Meet us at our farm near Varmahlíð by ring road number one, some 100 km west of Akureyri. It’s the white and blue painted building just about the cross road between road number one, and road 752.
On this exceptional "off-season" trip, you‘ll enjoy the diversity of the Icelandic landscape without the haste of the summertime. Our reliable and strong horses will carry you directly into nature´s tranquility and won’t mind frozen ground or scrunching snow. We ride along farmers' trails and head for the impressive waterfall "Reykjafoss". During wintertime, it‘s frozen and full of icicles. You will never forget the unique experience of exploring your surroundings on horseback – just like the Vikings did.
Temperatures in the summer can range from freezing to 20° C, so be prepared for all kinds of weather. We recommend a sweater and a windproof jacket as well as gloves. Wear comfortable pants and strong shoes (hiking boots are fine). We will provide you with a helmet and rain gear, if necessary. In winter, we also provide a snow suit. Please note that we require you to wear a helmet when riding with us, so if you'd like to wear a woolen hat or head band, make sure it's a thin one and fits comfortably under a helmet. Your riding clothes and boots must be disinfected before you arrive. It is prohibited by Icelandic law to bring used riding gear including saddles, bridles, etc. into the country, as well as used leather riding boots, other leather riding wear or riding gloves. Riding clothes, rubber riding boots and any other gear should be machine-washed (min. 40°) or dry-cleaned (chemically cleaned), and disinfected.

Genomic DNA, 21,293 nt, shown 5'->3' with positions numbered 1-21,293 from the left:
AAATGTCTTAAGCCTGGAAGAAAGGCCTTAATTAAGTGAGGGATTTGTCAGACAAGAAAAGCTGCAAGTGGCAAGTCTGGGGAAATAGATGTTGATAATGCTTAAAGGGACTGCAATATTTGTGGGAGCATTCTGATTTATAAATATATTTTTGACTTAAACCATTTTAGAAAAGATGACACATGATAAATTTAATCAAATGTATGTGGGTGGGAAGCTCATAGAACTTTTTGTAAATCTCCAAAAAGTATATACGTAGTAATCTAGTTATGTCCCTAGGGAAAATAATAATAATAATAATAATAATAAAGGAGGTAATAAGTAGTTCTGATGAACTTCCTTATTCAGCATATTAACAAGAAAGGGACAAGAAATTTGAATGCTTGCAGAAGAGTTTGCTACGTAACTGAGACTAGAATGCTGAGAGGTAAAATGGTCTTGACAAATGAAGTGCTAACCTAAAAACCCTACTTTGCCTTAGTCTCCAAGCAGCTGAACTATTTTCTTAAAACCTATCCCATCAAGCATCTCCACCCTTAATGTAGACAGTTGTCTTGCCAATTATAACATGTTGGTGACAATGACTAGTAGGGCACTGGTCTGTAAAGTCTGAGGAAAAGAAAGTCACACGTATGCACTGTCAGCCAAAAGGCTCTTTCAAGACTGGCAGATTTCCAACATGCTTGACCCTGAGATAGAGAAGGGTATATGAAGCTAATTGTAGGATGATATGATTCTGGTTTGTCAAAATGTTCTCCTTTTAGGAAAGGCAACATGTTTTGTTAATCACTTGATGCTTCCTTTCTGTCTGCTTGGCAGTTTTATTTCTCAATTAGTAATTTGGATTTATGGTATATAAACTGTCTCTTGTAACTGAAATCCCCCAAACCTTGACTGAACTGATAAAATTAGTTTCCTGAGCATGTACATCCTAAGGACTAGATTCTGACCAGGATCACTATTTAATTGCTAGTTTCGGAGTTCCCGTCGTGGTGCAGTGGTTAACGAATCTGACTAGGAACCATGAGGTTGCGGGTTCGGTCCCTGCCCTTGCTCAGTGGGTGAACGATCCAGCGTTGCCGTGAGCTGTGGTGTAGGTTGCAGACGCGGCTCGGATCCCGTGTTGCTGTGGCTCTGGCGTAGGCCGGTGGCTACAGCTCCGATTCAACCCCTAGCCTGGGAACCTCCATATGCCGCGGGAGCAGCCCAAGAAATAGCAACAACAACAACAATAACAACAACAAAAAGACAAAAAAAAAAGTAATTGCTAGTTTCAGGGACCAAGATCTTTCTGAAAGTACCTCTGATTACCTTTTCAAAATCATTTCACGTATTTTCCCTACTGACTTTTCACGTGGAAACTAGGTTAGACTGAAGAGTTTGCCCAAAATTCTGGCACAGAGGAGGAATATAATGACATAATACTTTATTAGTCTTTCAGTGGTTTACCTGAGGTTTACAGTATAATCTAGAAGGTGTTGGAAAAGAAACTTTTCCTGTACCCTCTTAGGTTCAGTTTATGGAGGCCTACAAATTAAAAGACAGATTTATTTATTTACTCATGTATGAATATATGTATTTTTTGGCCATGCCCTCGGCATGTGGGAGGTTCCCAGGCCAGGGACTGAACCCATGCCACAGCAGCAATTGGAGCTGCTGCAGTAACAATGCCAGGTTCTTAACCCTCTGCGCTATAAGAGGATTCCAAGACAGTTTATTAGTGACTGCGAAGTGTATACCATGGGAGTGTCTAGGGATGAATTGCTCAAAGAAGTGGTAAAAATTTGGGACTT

The horse has played a key role in the life of Icelanders from the beginning. In heathen times the horse was highly regarded and renowned in Norse mythology. And for centuries the horse was the only means of transportation in Iceland as well as being the most important working animal in the days before machinery. Therefore the horse was called "the most useful servant".
When the first automobile arrived in Iceland in 1913 the horse rapidly became redundant. Today, there are close to 80,000 horses in Iceland.